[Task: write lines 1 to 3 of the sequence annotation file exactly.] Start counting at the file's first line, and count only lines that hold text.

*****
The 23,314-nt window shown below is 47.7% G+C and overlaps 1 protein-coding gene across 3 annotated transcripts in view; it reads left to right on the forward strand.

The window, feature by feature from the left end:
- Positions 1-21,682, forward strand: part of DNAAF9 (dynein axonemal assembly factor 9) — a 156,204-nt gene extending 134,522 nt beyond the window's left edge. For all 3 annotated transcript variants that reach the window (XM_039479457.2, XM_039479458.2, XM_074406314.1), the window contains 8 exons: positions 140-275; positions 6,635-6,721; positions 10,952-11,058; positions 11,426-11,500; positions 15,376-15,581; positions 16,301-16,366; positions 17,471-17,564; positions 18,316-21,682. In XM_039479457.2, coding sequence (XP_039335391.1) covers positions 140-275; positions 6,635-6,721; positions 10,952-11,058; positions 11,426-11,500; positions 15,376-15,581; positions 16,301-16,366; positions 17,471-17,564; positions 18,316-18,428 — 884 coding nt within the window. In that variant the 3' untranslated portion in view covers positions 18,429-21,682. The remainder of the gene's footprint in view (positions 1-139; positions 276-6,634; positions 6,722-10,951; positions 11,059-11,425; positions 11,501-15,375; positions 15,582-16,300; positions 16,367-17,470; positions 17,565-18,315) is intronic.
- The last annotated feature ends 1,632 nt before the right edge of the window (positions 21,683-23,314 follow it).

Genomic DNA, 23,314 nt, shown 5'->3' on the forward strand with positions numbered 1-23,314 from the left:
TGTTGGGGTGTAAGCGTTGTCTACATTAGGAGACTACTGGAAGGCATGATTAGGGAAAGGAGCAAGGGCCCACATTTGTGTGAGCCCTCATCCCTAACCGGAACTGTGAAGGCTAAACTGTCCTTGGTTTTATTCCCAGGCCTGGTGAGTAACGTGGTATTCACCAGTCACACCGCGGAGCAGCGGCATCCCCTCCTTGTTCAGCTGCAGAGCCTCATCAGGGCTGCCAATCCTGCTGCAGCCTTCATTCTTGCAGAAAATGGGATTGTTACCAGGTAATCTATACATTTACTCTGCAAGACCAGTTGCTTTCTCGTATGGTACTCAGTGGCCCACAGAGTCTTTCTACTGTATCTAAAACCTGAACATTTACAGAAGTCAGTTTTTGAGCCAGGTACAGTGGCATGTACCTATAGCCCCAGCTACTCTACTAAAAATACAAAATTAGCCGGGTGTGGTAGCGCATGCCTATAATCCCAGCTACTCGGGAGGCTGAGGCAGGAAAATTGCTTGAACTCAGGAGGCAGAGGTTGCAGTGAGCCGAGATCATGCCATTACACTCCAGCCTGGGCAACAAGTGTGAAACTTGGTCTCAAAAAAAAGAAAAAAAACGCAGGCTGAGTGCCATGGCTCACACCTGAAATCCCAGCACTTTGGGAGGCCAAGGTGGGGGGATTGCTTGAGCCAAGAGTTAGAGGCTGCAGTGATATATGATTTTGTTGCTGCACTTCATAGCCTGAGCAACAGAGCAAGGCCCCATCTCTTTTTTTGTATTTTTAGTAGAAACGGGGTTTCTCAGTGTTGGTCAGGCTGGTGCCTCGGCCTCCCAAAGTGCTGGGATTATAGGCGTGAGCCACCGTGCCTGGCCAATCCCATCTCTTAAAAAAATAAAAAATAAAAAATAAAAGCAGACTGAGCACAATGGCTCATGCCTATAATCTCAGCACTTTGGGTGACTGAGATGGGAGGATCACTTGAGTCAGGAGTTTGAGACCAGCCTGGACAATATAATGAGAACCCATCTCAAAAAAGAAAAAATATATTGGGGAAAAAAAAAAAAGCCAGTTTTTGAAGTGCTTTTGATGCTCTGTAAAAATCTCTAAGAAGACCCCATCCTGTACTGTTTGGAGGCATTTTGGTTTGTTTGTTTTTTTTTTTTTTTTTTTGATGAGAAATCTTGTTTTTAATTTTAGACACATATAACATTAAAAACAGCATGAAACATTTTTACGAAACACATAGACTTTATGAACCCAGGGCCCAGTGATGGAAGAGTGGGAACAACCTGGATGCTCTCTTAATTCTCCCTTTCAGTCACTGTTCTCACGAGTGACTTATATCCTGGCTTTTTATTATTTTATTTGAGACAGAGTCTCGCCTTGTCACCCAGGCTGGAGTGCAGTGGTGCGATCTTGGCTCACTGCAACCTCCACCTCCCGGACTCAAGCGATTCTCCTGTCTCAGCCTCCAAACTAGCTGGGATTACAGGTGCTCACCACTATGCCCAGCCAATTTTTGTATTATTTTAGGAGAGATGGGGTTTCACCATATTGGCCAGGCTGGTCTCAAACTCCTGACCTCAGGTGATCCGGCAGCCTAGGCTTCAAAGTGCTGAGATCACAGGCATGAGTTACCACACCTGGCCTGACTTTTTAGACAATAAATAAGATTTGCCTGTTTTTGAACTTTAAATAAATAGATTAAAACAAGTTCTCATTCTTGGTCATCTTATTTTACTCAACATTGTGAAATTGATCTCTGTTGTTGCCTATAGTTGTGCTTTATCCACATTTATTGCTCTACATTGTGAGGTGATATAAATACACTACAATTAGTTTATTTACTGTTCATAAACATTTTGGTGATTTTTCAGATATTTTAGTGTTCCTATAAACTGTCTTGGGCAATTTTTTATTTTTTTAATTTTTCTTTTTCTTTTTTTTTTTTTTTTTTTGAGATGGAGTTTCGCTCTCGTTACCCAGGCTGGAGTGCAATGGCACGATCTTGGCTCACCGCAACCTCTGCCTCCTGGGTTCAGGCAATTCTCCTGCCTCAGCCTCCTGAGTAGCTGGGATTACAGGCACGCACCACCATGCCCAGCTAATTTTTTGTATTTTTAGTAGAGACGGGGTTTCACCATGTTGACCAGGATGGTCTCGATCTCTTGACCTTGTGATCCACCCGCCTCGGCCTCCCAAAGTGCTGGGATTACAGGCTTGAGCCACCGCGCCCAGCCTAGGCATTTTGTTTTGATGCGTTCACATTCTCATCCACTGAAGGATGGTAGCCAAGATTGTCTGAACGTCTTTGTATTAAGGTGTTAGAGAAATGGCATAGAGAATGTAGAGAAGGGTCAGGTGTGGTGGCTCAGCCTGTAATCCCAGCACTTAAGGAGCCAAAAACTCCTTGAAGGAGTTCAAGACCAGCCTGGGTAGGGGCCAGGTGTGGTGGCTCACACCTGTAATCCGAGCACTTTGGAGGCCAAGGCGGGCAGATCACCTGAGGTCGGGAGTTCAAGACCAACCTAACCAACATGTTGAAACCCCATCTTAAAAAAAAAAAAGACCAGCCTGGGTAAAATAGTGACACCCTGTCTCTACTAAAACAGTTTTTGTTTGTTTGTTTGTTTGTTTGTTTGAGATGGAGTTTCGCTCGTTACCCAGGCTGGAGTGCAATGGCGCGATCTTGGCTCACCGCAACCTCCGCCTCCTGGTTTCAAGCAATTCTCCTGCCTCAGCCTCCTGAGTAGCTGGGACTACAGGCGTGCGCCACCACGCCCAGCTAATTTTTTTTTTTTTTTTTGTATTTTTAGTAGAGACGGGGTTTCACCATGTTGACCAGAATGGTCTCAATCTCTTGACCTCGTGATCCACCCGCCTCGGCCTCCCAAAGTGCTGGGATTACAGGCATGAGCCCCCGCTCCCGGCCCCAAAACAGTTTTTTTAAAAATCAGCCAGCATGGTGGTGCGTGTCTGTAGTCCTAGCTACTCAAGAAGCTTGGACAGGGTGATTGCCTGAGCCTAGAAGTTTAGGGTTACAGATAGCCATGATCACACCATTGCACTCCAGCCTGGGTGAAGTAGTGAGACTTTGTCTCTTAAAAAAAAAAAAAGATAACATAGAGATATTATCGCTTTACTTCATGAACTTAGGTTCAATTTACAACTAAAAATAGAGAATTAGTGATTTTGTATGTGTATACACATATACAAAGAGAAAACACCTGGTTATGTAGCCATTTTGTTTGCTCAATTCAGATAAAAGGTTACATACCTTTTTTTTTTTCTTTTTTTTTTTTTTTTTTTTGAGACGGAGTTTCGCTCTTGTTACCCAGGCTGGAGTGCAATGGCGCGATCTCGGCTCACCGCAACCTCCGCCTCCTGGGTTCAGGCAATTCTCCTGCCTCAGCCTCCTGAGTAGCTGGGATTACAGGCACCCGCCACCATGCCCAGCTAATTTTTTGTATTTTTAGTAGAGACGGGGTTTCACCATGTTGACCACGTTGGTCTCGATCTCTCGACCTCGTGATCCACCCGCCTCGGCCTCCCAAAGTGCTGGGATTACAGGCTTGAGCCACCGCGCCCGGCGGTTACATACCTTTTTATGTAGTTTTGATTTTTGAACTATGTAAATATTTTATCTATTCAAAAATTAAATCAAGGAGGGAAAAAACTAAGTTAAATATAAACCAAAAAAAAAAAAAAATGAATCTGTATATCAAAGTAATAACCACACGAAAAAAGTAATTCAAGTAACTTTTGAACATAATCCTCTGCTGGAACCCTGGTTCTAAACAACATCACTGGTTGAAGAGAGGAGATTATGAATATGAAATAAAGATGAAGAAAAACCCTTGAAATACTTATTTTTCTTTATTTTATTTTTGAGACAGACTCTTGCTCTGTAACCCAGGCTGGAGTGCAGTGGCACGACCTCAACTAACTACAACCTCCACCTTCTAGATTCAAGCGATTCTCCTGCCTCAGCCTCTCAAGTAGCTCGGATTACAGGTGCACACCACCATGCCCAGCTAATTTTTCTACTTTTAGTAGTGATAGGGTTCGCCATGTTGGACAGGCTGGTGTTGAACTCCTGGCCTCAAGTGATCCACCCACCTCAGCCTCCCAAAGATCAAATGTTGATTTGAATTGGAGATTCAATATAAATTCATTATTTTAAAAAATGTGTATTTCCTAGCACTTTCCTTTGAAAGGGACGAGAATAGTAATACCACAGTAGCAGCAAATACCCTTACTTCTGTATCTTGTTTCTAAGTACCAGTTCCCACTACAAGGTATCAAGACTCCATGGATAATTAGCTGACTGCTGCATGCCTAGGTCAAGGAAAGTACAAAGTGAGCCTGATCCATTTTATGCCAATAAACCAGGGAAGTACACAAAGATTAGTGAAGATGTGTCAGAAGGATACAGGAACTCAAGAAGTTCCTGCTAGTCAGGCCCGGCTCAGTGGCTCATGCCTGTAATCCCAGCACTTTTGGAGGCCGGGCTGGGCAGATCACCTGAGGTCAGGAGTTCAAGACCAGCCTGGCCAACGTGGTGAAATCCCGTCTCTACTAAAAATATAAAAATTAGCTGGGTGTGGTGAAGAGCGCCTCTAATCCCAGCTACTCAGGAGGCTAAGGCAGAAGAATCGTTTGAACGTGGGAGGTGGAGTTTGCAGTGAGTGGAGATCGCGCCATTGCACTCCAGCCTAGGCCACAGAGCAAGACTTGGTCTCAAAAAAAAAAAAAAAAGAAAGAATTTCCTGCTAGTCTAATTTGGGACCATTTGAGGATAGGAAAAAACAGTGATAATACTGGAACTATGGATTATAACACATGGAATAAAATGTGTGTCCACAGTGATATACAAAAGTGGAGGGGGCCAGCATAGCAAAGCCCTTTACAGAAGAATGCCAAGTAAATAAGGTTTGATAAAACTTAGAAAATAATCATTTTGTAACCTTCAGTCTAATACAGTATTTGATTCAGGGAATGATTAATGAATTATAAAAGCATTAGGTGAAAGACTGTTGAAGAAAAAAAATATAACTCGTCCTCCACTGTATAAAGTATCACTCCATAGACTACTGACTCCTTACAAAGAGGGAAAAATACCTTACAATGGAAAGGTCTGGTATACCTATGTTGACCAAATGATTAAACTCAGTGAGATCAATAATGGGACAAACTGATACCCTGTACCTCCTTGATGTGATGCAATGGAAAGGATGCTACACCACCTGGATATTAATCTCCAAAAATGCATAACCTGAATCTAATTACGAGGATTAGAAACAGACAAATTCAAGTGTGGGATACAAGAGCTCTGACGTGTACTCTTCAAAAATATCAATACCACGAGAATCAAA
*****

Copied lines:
The 23,314-nt window shown below is 47.7% G+C and overlaps 1 protein-coding gene across 3 annotated transcripts in view; it reads left to right on the forward strand.

The window, feature by feature from the left end:
- Positions 1-21,682, forward strand: part of DNAAF9 (dynein axonemal assembly factor 9) — a 156,204-nt gene extending 134,522 nt beyond the window's left edge. For all 3 annotated transcript variants that reach the window (XM_039479457.2, XM_039479458.2, XM_074406314.1), the window contains 8 exons: positions 140-275; positions 6,635-6,721; positions 10,952-11,058; positions 11,426-11,500; positions 15,376-15,581; positions 16,301-16,366; positions 17,471-17,564; positions 18,316-21,682. In XM_039479457.2, coding sequence (XP_039335391.1) covers positions 140-275; positions 6,635-6,721; positions 10,952-11,058; positions 11,426-11,500; positions 15,376-15,581; positions 16,301-16,366; positions 17,471-17,564; positions 18,316-18,428 — 884 coding nt within the window. In that variant the 3' untranslated portion in view covers positions 18,429-21,682. The remainder of the gene's footprint in view (positions 1-139; positions 276-6,634; positions 6,722-10,951; positions 11,059-11,425; positions 11,501-15,375; positions 15,582-16,300; positions 16,367-17,470; positions 17,565-18,315) is intronic.